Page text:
“In the presenter’s scenario, where school closure is the death, the school community dies, and I am the undertaker. And the grief counselor. Part of my role at DC PCSB is to manage the wind-down of the school and support families in finding new schools once our Board makes that final decision. And, I was onboard with the presenter using the metaphors ‘death’ and ‘funeral’ to symbolize school closure (“yes, we should give families time to grieve!”) until I remembered how it usually plays out in our city. I remembered why we’re pushing students and families to pick a new “parent” so quickly: usually, the final closure decision by our Board happens very close to (and in some cases past) the My School DC common lottery application deadline. So to ensure the families of closed public charter schools have access to as many quality options as possible, we push… hard. We call, email, text, send snail mail, and host school fairs. We have the school make calls, send letters, emails, texts, send robocalls, and hold parent meetings. We listen to family concerns and considerations with empathy, and then we ask, beg, and plead with them to submit their lottery applications TODAY!”

Ms. Robinson-Mills openly grapples with the entire process around school closure. She mentions that a charter often does not inform their parents that it is in trouble before the decision is made by the board to close the doors. If the word got out early and families left, and then by some chance the school was allowed to keep operating, then it may not have sufficient revenue to keep going. She is talking about the inherent paradox of running a charter school. Newly approved institutions are required to sign leases on buildings when they do not know how many children will enroll. Add to this the fact that no charter opens with its full enrollment, almost all open with a couple of grades and then add a grade a year until they reach their ceiling, and you get just one sense about the difficulty of running this business. Founders must complete an arduous application process, secure a facility, hire the staff, sign up the pupils, comply with a myriad of reporting requirements, and then after one year of grace, become accountable to a grade on the Performance Management Framework. You can see why I refer to these leaders as heroes.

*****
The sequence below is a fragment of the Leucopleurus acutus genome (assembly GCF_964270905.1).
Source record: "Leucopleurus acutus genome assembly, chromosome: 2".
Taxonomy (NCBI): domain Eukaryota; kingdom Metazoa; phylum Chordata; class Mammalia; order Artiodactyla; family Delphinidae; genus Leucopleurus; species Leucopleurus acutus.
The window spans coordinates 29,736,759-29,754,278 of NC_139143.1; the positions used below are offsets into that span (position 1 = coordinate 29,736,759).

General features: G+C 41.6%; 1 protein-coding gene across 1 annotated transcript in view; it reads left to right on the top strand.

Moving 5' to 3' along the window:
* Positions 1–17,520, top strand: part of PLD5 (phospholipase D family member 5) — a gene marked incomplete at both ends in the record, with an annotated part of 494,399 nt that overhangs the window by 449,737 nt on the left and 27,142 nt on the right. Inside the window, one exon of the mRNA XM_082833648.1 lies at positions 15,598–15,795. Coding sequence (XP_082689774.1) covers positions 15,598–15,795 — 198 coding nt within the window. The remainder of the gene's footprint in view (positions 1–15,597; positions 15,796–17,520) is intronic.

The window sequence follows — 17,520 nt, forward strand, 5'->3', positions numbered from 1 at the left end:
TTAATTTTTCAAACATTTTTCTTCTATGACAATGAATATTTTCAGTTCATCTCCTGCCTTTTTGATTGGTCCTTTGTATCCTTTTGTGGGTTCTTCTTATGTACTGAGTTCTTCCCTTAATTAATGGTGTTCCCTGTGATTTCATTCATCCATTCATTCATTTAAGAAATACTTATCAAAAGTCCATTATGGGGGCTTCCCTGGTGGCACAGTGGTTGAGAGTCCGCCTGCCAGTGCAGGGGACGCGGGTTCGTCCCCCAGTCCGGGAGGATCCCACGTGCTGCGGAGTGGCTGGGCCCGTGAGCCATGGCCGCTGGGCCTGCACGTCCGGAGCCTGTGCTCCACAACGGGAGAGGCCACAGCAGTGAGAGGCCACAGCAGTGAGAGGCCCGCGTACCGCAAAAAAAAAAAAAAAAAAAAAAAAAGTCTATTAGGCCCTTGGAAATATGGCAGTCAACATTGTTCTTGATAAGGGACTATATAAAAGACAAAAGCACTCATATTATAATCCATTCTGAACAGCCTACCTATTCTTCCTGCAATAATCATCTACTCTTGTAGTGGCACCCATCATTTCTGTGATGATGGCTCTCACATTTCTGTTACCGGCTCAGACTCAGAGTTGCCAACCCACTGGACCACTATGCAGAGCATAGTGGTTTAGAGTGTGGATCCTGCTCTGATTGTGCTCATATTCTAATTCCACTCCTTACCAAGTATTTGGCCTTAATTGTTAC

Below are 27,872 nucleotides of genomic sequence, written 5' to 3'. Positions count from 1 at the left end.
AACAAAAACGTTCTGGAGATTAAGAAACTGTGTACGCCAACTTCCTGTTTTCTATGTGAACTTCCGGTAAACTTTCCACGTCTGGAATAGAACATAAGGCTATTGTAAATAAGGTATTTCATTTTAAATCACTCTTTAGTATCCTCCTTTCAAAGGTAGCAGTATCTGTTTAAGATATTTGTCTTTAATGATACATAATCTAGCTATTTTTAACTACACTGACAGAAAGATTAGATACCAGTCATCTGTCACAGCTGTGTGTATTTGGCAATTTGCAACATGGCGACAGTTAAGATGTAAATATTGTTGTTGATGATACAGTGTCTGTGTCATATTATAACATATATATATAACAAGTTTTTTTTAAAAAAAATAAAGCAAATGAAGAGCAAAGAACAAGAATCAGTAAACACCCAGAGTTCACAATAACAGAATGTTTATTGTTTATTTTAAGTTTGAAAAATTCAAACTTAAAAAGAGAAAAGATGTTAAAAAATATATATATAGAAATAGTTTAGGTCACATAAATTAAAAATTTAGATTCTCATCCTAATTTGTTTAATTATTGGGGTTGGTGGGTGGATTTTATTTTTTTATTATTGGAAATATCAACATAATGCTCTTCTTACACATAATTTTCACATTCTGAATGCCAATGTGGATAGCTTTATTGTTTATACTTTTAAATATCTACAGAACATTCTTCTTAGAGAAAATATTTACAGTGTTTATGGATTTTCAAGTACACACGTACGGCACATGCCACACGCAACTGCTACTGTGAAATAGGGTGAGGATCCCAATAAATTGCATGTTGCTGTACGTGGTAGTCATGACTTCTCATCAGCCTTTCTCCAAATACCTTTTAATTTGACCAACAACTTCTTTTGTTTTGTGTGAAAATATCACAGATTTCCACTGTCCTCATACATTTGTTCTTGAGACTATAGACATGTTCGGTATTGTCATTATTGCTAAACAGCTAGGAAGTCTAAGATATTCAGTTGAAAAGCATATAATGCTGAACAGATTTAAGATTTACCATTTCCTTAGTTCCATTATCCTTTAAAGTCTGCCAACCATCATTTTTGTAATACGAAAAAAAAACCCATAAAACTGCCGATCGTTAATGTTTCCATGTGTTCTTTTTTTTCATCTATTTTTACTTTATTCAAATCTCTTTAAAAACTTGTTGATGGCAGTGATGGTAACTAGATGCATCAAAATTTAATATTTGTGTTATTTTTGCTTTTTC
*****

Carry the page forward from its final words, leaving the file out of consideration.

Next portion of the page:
The PCSB COO wishes that no school had to face closure. She yearns for a surgeon that could come in and medically repair the ill patient. Ms. Robinson-Mills knows this is not the role of authorizer. In D.C. we have TenSquare that can play the part of doctor but their fixes have recently been the subject of intense criticism. Attorney Stephen Marcus has gallantly tried to block the executioner from casting the final vote to end the existence of schools, however his argument that there is a bias built into the PMF against low-income children has now been firmly rejected.

All of this points to the tremendous differences between charters and traditional schools in this city. The fact that DCPS faces none of the challenges is a testament to charters that teach almost 44,000 students or 47 percent of all public school students in the District of Columbia. There are 123 schools run by 66 non-profit entities in the city. This is an unbelievable achievement.